Goats in the Road…



Adventures in Farming #683
Goats on the Road!!!

I’m happily working on my computer when I look out my little window that points eastward and I see Daisy leading the rest of the goats and at least one or two sheep out to to cross the road. I smile and then pure panic sets in! THE ROAD? LOOSE!!! My brain immediately imagines the scene like the picture above and I scream to Jessy in her office “THE SHEEP ARE LOOSE” (And of course feel bad because it’s mostly the GOATS that are loose……) And she leaps to her feet and dashes out the front door to herd and I get to my feet and grab my shoes and a bag of stale frosted mini-wheats (the favorite livestock crack treat of the moment), and bolt cutters and dash out the back door to hollar for Maggie to get the remaining critters back into the garden.

Jessy manages to get them BACK off the road by shaking the little green apple tree by my window and they all run over to start stuffing their faces with this treat. The cars and trucks resume their journey, hopefully pleased with the thought of sharing a funny story with friends and family when they get home tonight.

Maggie has the rest inside the middle yard and the garden closed off. She has seen where they pushed out a section of the garden fence on the east and she has pulled it up and pushed it tight against a chair! Garden is closed for the season, it seems. The little boogers weren’t content with all they had, no….. they had to go and wreck it for everyone else. And I’m pretty sure it was Daisy who made the connection. She’s small and cute and sickly-sweet, just like some criminal mastermind.

“Hey guys, look! You can push under this fence like me! Lets go on a walkabout!”

I have to cut loose a big section of the dog yard fence from the posts so we can lift up the fence and lure the 4 goats and Angus, the sheep, back into captivity. Of course, Daisy and Buttercup rush over to my side, because they love me and they love the bag of frosted mini wheats I’m carrying. Rana and Rafeka consider it a moment, but then, naaa…. they would rather eat the leaves and apples that are all over this un-touched Eden that is the yard in front of the dog yard that we have to mow because it’s not fenced in yet. Jessy grabs Angus because he’s clearly a little befuddled by all the headyness of running with a bad gang of goats. She grabs him by the horns and shoves him under the fence with the skill of a tough life long bull-dodger at a western rodeo. (Can I just say that I’m really impressed at how far my daughters have come in their no-nonsense approach to livestock handling??? Jessy is one tough operator when it comes down to livestock safety… no one gets by her!)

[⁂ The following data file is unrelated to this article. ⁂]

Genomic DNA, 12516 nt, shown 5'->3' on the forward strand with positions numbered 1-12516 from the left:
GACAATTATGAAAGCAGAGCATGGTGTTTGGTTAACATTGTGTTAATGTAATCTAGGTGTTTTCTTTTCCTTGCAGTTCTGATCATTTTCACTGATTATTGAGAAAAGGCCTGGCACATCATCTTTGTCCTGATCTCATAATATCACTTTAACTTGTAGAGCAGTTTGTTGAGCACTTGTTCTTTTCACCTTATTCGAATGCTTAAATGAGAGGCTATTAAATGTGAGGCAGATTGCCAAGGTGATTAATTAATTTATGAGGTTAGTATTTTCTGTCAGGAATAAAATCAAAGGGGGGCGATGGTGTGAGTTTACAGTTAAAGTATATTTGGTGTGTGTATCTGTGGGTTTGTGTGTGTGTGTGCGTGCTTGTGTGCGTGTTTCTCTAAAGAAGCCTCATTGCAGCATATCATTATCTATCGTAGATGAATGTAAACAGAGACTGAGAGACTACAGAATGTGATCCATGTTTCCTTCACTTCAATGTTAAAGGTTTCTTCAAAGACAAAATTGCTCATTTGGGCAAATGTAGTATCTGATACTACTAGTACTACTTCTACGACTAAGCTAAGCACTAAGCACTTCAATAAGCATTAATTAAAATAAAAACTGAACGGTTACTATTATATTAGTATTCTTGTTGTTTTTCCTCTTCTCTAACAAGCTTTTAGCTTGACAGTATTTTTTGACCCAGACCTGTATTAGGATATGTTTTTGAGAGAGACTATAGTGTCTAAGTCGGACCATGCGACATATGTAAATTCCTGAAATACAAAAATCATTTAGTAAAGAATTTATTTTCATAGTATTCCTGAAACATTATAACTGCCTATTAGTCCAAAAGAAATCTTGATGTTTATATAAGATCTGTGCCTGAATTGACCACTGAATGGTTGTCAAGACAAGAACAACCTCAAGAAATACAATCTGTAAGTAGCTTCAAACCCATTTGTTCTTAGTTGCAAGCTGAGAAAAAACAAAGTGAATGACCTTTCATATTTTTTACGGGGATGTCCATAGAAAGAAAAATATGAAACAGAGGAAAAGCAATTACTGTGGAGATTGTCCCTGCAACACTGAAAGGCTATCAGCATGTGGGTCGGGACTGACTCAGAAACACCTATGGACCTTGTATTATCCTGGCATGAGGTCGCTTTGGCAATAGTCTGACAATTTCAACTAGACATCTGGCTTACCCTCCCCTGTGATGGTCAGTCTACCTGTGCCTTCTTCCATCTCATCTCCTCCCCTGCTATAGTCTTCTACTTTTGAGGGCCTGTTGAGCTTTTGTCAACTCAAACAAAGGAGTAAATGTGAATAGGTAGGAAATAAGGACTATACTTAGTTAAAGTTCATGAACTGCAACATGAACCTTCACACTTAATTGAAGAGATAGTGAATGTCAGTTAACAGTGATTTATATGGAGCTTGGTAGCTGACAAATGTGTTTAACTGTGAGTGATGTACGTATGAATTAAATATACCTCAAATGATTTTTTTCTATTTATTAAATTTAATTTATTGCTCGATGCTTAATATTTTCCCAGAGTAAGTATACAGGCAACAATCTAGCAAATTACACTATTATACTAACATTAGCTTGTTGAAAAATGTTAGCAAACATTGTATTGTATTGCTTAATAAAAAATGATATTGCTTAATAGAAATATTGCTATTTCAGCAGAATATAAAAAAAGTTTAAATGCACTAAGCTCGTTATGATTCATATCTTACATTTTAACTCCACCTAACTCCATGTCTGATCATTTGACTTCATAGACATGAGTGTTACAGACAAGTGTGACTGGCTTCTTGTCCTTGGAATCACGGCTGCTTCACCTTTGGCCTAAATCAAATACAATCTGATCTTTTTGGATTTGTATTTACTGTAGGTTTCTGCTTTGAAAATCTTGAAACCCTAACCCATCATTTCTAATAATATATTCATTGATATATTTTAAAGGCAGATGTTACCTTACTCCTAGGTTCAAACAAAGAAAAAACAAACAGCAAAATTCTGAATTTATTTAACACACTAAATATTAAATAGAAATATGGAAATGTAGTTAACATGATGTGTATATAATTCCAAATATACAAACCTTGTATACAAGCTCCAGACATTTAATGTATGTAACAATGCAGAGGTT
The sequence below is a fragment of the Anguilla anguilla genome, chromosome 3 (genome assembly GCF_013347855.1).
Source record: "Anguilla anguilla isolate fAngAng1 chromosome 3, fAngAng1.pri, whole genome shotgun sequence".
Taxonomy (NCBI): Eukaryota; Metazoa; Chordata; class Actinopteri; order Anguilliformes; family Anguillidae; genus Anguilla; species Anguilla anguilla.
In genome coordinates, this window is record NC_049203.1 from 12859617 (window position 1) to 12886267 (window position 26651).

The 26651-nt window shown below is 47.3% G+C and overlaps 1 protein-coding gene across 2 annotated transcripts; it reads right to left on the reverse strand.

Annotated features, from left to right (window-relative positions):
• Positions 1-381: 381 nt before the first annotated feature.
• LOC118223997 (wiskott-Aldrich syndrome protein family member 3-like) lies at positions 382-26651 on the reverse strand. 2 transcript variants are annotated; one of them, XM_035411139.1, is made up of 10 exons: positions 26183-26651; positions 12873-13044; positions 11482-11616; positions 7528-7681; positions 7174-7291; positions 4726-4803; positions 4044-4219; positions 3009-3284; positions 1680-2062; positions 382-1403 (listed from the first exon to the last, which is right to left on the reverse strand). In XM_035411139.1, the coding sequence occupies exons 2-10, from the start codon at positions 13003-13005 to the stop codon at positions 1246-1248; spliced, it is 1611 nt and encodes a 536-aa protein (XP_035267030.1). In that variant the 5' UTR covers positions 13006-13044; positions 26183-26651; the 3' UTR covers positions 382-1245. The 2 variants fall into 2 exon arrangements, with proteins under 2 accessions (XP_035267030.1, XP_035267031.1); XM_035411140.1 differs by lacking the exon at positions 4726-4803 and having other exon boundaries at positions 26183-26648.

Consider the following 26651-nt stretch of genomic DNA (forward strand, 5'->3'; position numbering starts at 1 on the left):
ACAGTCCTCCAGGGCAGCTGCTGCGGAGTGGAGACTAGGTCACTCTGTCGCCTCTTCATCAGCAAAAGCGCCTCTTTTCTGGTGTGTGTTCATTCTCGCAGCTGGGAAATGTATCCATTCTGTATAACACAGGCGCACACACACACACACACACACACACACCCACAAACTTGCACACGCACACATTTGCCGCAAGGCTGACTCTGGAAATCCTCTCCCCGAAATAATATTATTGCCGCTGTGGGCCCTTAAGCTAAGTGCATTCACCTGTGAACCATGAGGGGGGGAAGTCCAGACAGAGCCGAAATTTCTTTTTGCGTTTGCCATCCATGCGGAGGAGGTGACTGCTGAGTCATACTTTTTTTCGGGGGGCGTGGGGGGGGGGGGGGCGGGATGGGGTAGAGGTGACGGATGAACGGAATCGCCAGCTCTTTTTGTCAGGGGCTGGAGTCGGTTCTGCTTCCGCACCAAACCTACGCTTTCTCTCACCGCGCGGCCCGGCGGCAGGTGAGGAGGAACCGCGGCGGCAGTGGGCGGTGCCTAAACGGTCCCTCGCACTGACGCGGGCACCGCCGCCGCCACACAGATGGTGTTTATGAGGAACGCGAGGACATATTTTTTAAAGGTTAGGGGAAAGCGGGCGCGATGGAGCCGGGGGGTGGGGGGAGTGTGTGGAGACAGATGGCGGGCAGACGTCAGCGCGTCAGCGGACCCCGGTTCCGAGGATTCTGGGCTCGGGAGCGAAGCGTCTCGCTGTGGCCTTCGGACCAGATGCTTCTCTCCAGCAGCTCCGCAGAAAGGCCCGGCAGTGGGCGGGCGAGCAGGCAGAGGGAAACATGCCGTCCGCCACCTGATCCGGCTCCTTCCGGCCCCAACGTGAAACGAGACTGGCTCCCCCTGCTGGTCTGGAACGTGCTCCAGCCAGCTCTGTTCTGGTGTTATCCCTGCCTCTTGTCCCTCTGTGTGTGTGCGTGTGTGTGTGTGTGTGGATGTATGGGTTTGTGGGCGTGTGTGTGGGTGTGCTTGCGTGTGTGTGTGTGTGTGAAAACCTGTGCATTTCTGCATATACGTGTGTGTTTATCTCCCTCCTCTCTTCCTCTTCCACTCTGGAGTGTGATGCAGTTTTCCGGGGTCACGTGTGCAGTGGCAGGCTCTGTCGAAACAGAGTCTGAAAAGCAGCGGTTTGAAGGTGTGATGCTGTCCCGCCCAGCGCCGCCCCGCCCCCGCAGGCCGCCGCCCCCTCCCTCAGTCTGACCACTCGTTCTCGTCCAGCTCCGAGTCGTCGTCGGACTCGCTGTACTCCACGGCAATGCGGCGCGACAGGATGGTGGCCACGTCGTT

Maggie has the dog yard gate open and is trying to keep the rest of the flock from rushing in. They are baaaaaing and going nuts because they think it’s cruel and unusal punishment that those BAD Hoofies are getting mini wheats when they deserve them FAR MORE for staying in place. I shove the goatie girls in the gate and have to lure Angus with a few more treats as he is on to us about the horn grabbing that he just had to endure. Just as I shove his butt through the fence, Jessy calls that the angoras are behind me, suddenly seperated from everyone and wanting a treat. Mission accomplished… everyone back in the fold.

I was really impressed with our response time on this livestock emergency run. Only about 10 minutes max, everyone safe, and only a few pieces of wire cut to release a part of the fence. No swearing, no injuries, and we’re actually laughing at the whole situation’s end. Are we getting good at this stuff or what! A year ago, it would have been chaos as we tried to herd them around the front of the house or back in the field or down the farm access road in a panic, without any treats or thought of how to get them back in. We are actually getting much better at this all!


Add better fencing to the garden for next year’s to do list.

Consider chaining Daisy in the paddock for this year’s list.

(haha…. naw, she’s too cute…)



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About Mobymom

the banjo player for Deepwater Bluegrass, and the editor of BuckeyeBluegrass.com as well as the main graphic designer of the Westvon Publishing empire. She is a renaissance woman of many talents and has two lovely daughters and a rehab mobile home homestead to raise.

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